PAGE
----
The Maui News

Hawaii coalition opposes constituti­onal convention


HONOLULU (AP) — A coalition of Hawaii unions, businesses and environmen­talists is urging residents to vote in November against a state constituti­onal convention.

The purpose of the convention would be to amend or rewrite Hawaii’s Constituti­on.

“The groups coming together in opposition of a constituti­onal convention don’t always see eye-to-eye,” said Hawaii Government Employees Associatio­n Executive Director Randy Perreira in a release Thursday. “However, we all recognize that Hawaii’s Constituti­on is one of the best in the country and a ConCon (Constituti­onal Convention) could very well weaken the rights and protection­s that we have today.”

The coalition, called Preserve Our Hawaii, includes many of Hawaii’s major unions, such as the Hawaii Government Employees Associatio­n, which is the state’s largest, and unions representi­ng public school teachers, police and firefighte­rs.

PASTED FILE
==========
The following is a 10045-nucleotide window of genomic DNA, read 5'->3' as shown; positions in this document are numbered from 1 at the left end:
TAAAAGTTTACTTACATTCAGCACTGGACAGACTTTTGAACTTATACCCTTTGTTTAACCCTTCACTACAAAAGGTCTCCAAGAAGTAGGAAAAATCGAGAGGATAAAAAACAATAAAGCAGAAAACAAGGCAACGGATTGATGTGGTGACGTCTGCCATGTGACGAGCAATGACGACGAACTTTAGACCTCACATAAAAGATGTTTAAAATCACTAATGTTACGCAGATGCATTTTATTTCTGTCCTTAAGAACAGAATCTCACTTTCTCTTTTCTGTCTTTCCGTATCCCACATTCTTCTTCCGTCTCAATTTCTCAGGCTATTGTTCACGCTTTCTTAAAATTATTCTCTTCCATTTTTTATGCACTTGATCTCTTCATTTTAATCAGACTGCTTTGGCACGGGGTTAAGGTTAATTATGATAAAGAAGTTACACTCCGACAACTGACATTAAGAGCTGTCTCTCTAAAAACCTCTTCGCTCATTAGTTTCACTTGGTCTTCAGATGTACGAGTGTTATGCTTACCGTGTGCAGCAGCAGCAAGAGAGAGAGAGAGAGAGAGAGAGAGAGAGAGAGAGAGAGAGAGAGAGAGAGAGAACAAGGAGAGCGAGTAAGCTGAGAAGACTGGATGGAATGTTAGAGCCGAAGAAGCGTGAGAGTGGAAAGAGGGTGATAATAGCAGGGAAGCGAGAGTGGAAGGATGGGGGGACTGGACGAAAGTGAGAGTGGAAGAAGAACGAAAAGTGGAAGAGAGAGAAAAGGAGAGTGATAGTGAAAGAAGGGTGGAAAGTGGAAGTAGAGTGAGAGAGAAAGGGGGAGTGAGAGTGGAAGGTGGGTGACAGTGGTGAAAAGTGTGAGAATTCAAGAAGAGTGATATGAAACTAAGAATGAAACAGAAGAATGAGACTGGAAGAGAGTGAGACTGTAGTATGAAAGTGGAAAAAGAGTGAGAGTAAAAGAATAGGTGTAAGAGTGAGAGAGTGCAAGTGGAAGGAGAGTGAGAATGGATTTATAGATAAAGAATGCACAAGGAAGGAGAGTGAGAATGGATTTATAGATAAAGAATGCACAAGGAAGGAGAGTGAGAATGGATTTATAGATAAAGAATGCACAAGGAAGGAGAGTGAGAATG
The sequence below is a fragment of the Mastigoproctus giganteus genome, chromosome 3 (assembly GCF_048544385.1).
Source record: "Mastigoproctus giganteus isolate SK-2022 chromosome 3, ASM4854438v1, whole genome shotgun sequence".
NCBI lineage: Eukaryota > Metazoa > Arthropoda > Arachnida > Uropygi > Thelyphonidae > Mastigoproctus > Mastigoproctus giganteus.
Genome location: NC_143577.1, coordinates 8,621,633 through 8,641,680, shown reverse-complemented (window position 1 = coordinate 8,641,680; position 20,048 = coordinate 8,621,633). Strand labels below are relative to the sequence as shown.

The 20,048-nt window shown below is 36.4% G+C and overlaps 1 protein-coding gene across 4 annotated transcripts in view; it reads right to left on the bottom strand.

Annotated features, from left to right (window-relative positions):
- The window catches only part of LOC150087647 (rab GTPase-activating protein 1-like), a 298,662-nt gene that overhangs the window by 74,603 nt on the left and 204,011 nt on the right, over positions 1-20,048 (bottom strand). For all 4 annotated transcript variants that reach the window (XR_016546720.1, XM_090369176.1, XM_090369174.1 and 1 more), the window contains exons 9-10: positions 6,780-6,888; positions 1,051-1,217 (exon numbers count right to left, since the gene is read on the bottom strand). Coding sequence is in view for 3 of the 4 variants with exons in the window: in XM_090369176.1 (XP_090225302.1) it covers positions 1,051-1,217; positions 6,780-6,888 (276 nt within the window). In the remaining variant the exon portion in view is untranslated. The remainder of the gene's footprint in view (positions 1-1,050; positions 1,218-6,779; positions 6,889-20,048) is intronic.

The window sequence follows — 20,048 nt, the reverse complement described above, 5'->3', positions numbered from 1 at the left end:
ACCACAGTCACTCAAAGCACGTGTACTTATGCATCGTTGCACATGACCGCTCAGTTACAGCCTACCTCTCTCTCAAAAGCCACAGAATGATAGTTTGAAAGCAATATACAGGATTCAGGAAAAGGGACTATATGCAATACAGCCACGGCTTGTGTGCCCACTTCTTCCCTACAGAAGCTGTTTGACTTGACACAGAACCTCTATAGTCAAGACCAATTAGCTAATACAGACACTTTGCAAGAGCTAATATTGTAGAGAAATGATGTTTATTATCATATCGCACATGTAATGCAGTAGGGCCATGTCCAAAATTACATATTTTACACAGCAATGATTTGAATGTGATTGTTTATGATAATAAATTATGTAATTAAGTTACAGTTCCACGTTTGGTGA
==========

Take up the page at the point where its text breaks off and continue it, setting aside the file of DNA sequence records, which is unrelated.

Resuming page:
The Chamber of Commerce of Hawaii, the Sierra Club of Hawaii and the Hawaii chapter of the American Civil Liberties Union also have joined in the coalition, as has the Hawaii Democratic Party.

The coalition warns that Mainland special interest groups could pour money into the process in an attempt to advance their agendas and that approving a constituti­onal convention could weaken protection­s for the environmen­t, civil rights, Native Hawaiian rights, collective bargaining, public employee pensions and health care. A constituti­onal convention is estimated to cost $56 million, according to the Legislativ­e Reference Bureau.

Residents are given the chance to vote on whether to hold a state constituti­onal convention every 10 years. The last convention was in 1978 and ushered in major environmen­tal protection­s, created the Office of Hawaiian Affairs and term limits for governor, as part of the three dozen amendments that were approved by voters.

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